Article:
Ashtanga Yoga

K Pattabhi Jois Ashtanga YogaThe Ashtanga Yoga system is part of a living lineage of yoga that dates back nearly five thousand years in an unbroken line of teachers, sages and gurus and transmitted to the modern world by Krishnamacarya (1888-1988) and his student, Sri K Pattabhi Jois (1915-2009), in Calcutta and Mysore, India.

Ashtanga Yoga is the system of yoga that developed the Vinyasa style and from which “power yoga”, “vinyasa yoga” and “flow” style of yoga grew. For that reason, no matter what style of yoga instructors and practitioners go on to adopt, having a foundation in the Ashtanga Yoga practice will ensure a deeper level of understanding of classical yoga along with dramatically increased physical strength and ability.
The fundamental aspects of Ashtanga Yoga, unlike some other Hatha yoga styles, are the emphasis on: breath, specifically Ujjayi pranayama (victorious breath), bandhas (locks), vinyasa and drishti (gaze). Unlike some Hatha yoga styles,Ashtanga Yoga also places attention on the journey between the postures not just the postures themselves. This journey is referred to as vinyasa. Vinyasa translates as “linking”, which implies the linking of the movement to the breath. It is a dynamic connecting of postures, which creates a flow between the more static traditional yoga postures—a process that produces intense internal heat and one that brings the body back into a neutral position between postures. Essentially, the breath dictates the movement and the length of time held in the postures. The vinyasa ‘flow’ is a variant of Surya Namaskara, the Sun Salutation.
Ashtanga Yoga also differentiates itself from other Hatha practices by focus on developing a practitioner’s personal practice. Students of Ashtanga learn the postures and sequences of the practice so that they may practice in the “Mysore” style. “Mysore” named after the Indian town that is the birthplace of Ashtanga yoga, refers to a self-guided practice whereby students move through the practice at their own rate either alone, with others, or in a studio with an experienced instructor in the room. This unique emphasis on personal practice not only allows each student to develop at his or her own pace, but instills a deeper understanding of yoga in the practitioner on a personal level, a level unattainable by instructor-led classes alone.
Ashtanga yoga is commonly known as one of the most disciplined and physically challenging forms of yoga. However, Ashtanga Yoga is accessible to all levels of practitioners when learned in the appropriate manner. The result of a regular Ashtanga Yoga practice is improved circulation, a light and strong body and a calm mind.
On a final and more philosophical note, Ashtanga Yoga also means “The eight limbs of Yoga” (Ashta = eight, Anga = Limb), like in Patanjali’s sutras, the eight aspects of Yoga that are like the limbs of a tree. Like David Swenson is saying, “when (Ashtanga Yoga) is practiced with regulation and awareness, the tree described in Patanjali begins to sprout”. The practice is moving from a pure physical realm (asana and pranayama) to a more spiritual one (Dharana, Dhyana and Samadhi). But only regular practice and time will allow the practitioner to reap the benefits of this practice.
“Practice and all is coming!” —Sri K. Pattabhis Jois

 

Padmasana Sirsasana BSirsasana AUtplutihiUrdhvaMukhaPaschimottanasana

Ashtanga Yoga Classroom Etiquette

Never been to an Ashtanga Yoga class? Here are some basics about the etiquette that you are likely to encounter. Of course, much depends on the studio and how traditional they run things, but in general this is what you should know:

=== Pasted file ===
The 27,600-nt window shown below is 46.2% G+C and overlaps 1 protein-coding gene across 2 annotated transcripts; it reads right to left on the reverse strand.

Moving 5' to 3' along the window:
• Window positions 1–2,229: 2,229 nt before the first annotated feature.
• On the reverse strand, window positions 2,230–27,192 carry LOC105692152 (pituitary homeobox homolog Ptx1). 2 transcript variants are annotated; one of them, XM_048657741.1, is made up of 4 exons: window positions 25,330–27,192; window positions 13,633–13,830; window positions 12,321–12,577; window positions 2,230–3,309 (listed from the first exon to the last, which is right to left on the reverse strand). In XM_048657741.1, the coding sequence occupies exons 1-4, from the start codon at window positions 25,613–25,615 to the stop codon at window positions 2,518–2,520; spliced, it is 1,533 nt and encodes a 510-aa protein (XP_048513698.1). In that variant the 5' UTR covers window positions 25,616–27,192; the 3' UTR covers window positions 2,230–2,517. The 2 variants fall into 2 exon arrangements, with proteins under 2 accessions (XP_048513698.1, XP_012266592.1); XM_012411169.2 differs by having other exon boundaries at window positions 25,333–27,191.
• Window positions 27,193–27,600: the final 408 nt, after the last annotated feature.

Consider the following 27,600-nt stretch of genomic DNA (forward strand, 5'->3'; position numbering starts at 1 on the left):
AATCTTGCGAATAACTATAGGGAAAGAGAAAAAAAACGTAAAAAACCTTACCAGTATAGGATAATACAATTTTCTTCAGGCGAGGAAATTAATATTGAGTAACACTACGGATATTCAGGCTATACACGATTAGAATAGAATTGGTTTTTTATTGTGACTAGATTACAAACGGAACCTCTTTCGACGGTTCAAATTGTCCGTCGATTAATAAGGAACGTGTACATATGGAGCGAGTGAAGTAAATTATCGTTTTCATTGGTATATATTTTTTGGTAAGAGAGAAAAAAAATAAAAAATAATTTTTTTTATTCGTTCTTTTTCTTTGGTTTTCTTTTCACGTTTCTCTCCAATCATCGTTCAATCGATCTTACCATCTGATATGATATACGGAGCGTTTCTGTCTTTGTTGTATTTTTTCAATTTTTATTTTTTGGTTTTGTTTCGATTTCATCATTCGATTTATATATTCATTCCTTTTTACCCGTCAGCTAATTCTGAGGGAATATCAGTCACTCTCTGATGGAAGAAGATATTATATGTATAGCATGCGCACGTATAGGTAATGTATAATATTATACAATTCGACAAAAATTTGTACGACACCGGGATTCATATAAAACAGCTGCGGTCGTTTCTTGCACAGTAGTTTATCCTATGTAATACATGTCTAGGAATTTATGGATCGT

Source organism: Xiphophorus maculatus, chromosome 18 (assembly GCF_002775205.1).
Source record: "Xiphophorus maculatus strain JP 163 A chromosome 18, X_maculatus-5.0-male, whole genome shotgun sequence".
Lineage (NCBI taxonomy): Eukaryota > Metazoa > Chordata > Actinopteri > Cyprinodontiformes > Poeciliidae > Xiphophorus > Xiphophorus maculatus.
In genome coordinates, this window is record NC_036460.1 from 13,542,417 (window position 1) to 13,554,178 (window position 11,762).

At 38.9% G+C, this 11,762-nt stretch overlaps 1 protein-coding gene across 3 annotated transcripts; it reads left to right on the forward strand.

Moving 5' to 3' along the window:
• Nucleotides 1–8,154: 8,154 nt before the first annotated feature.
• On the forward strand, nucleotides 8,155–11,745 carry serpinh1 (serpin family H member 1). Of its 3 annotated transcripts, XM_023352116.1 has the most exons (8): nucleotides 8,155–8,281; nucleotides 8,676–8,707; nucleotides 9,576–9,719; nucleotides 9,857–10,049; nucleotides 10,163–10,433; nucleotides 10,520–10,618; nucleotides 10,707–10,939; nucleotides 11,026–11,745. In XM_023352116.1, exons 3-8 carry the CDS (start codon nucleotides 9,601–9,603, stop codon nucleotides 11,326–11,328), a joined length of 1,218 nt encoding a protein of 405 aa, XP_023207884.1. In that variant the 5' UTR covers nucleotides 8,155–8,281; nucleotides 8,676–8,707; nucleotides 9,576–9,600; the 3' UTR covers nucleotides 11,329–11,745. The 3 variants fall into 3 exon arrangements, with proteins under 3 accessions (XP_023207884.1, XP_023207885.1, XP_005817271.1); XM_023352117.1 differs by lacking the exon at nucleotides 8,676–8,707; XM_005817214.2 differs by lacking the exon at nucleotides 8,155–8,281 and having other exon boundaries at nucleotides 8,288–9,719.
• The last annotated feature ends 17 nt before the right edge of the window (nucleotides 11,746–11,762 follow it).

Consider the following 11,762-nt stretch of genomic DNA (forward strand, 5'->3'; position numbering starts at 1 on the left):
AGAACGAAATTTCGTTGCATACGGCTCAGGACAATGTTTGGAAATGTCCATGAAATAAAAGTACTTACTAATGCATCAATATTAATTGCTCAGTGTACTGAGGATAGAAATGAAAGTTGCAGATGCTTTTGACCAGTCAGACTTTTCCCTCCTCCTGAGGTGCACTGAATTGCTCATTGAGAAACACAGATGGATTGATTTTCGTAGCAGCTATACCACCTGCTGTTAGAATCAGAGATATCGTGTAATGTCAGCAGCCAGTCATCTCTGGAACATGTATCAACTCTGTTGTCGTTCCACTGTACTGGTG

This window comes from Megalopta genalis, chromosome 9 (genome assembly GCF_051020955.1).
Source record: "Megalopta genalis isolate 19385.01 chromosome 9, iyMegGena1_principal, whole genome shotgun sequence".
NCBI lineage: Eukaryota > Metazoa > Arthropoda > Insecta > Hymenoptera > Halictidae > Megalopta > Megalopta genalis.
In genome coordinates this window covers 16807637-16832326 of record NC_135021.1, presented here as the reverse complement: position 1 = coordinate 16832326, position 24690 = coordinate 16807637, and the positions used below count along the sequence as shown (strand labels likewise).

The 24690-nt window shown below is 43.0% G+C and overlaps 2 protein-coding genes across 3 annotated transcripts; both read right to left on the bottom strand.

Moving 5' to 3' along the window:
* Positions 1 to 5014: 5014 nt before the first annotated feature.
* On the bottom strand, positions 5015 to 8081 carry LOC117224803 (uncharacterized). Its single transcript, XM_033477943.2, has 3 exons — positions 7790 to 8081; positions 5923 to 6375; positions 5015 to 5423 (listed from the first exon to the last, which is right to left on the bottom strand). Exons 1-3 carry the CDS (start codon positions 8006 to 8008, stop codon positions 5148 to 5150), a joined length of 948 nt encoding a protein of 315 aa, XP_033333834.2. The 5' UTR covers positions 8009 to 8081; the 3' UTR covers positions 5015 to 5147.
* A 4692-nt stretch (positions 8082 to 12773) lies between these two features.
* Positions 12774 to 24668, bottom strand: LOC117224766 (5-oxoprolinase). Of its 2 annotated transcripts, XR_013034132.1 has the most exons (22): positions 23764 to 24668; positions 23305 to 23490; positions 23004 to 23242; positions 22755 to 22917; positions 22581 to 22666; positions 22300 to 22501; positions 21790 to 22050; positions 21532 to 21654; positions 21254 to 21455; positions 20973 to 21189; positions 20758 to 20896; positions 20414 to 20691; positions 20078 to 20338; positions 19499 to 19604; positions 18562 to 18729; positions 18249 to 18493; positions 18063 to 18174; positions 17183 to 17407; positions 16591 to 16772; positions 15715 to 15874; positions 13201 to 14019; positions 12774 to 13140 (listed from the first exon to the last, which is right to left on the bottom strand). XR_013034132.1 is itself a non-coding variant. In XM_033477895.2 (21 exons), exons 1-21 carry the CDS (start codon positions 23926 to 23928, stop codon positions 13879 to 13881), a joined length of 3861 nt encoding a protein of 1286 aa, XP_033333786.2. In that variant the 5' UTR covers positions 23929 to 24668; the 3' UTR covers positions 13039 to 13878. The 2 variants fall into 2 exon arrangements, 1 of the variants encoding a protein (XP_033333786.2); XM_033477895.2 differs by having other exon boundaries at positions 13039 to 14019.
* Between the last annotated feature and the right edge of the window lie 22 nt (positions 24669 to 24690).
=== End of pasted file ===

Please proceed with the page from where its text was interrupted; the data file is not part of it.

• No drinking water during class. For those who may think this is dangerously radical, consider that these days our views about how much water we need to drink is heavily influenced by marketing from the companies that want to sell us water. In the 80’s Americans used to mock the French and other Europeans for purchasing bottled water; then water started to be heavily marketed in the US as well. It seemed every sports figure was guzzling some brand or another of water in commercials and low-and-behold, now American spend millions (maybe billions?) on bottled water every year. But I digress…in Ashtanga Yoga, the idea is not to interrupt the flow both of the postures but especially your breathing. As long as you hydrate sufficiently before class, there really isn’t any need to drink water during class. Reaching for the water bottle usually has a lot more to do with your mental thirst to take a breather than an actual need to hydrate.
  • No Mirrors. Ashtangis generally do not like mirrors in their studio. Even when a studio is equipped with mirrors, Asthangis will often set up the mats to face away from the mirror. Ashtanga Yoga is an inward, meditative practice and for that reason mirrors are viewed as a distraction. Unlike other styles of yoga that obsess over the minutiae of a posture to get it “correct”, Ashtanga Yoga allows more room to explore the posture without obsessing over perfection. Beginning students are asked to focus more on the breath, than perfecting the postures. Eventually, over years of practice, the postures appear in their intended form.
  • No Music. Ashtangis also see music, much like mirrors, as a distraction. Listening to music in class is viewed in much the same way trying to meditate to music would be. Also, as the focus is the breath, having music distracts from and inhibits listening to the breath.
  • No Props. In Ashtanga Yoga no props are used. This is most likely because it is a classical Indian practice and when it originated, props were not invented. Also, because each posture is held for only 5 breaths, the practice moves too rapidly to have a chance to set up props. This should not discourage those who ordinarily use props. From an Ashtanga point of view, the body can be modified in each posture without props and in fact encourages a higher level of knowledge of one’s body and the mechanics of the posture itself.